Uber in Africa
Uber’s Rough Ride Into Africa
Uber, the ride hailing app that is transforming the global sharing and urban transportation economy, has entered the African market with much f a n f a r e . F r o m i t s l a u n c h i n Johannesburg South Africa in 2013, the company has established operations in Egypt, Kenya, Nigeria, and Morocco. Uber is also planning to launch operations in Accra Ghana. However the ride hailing app’s entry into Africa’s biggest markets has been anything but a smooth ride. To be sure, consumers have all but welcomed the service’s touch of button convenience and ease of use-a boon for the company. In Kenya, one of the company’s fastest growing markets, the platform reportedly has over 100,000 monthly users requesting rides on the app which has also seen driver registrations soar to over 1000.
At the same time, there has been an intense response by competitors who are rolling out their own versions of the the app often at lower rates than uber’s. In some cases, Uber has received a backlash from traditional cab drivers and others who have felt that the company disrupted their businesses. And so just like in many places around the world, Uber has been met with protests in Africa. In Kenya,for instance, there have been reports of Uber drivers being attacked and in some instances their cars being burnt. Similar attacks against Uber drivers have occurred in Egypt and South Africa. In South Africa the operations had to the halted briefly for a while in the wake of the attacks.
Moreover, as Uber has sought to carve out a piece of the African market for itself, competition has intensified. To respond to growing competition Uber in Kenya cut its rates by 35% promoting an uproar from its drivers who fear loss of incomes from the rate reductions. The drivers are pressuring the company to similarly cut the amount that is take from what drives rake in from 25% to 15%. Uber’s competitors, on the other hand have mounted a prices war with cheaper versions of their rides. Even big players have entered the hailing space with lower rate apps. One s u c h p l a y e r i s K e n y a n telecommunications giant, Safaricom, which recently launched its taxi hailing app, Little Cab. Nigeria has its own local plays such as Oga Taxi.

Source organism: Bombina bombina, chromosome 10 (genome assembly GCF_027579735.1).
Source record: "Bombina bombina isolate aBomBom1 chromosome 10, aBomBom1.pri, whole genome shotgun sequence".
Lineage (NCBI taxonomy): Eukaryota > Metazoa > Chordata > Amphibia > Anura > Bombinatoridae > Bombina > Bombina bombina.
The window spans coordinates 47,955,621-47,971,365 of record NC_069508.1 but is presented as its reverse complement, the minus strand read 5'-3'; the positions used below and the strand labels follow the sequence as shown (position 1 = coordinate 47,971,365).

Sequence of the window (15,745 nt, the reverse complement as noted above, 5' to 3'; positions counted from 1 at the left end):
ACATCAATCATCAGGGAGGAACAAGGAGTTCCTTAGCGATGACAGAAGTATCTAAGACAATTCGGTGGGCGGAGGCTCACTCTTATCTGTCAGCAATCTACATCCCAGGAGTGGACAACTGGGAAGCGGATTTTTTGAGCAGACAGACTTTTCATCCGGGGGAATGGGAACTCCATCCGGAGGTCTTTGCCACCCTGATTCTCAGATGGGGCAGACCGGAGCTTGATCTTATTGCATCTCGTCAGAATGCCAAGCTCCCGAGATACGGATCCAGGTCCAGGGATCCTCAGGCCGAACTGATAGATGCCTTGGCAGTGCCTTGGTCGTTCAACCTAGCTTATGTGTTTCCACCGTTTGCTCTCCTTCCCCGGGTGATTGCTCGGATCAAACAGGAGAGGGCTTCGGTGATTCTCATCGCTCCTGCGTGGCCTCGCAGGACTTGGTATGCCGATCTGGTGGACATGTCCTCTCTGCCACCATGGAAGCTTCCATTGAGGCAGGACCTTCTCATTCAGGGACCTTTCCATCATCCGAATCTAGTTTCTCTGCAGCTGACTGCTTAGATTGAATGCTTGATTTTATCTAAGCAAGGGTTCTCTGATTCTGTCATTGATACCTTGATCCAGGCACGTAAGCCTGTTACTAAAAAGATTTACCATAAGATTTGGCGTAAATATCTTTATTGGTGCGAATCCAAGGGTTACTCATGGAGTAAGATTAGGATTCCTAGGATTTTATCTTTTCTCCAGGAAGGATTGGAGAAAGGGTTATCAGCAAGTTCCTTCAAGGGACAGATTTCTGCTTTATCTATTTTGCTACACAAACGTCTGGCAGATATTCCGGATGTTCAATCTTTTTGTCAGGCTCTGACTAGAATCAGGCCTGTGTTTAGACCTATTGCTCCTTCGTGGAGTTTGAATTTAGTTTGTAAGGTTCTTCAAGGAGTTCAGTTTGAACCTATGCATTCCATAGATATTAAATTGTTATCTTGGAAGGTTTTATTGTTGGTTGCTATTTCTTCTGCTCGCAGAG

The competition is also not just local. International players are also entering the playing field. One such competitor is Taxify, which has entered the African market as well with rates that are higher than Ubers. Others such as Saudi Arabia’s Mondo Ride have also entered the market. Other competitors such as Easy Taxi have exited the ride hailing market. Still, even with the rising competition, Uber seems to be weathering the stormatleast for now. The company is able to combine its global scale and ability to localise its strategy in the face of growing competition. One the early adaptations that the company has had to make has been to its payment model under which it has began to accept cash payments for its its rides.
More over, Uber is registered in Kenya for instance not as a taxi company but as technology company. As a technology company it reportedly does not have to pay the monthly fees that are required from traditional taxi drivers. This could possibly allow it to discount its fare to drive demand, and perhaps maintain a balance of not furthering dissatisfaction with its drivers. If there is one thing that is clear about the coming of Uber on the African market, it is that the company’ foray into Africa will be game changer for Africa’s ride hailing market.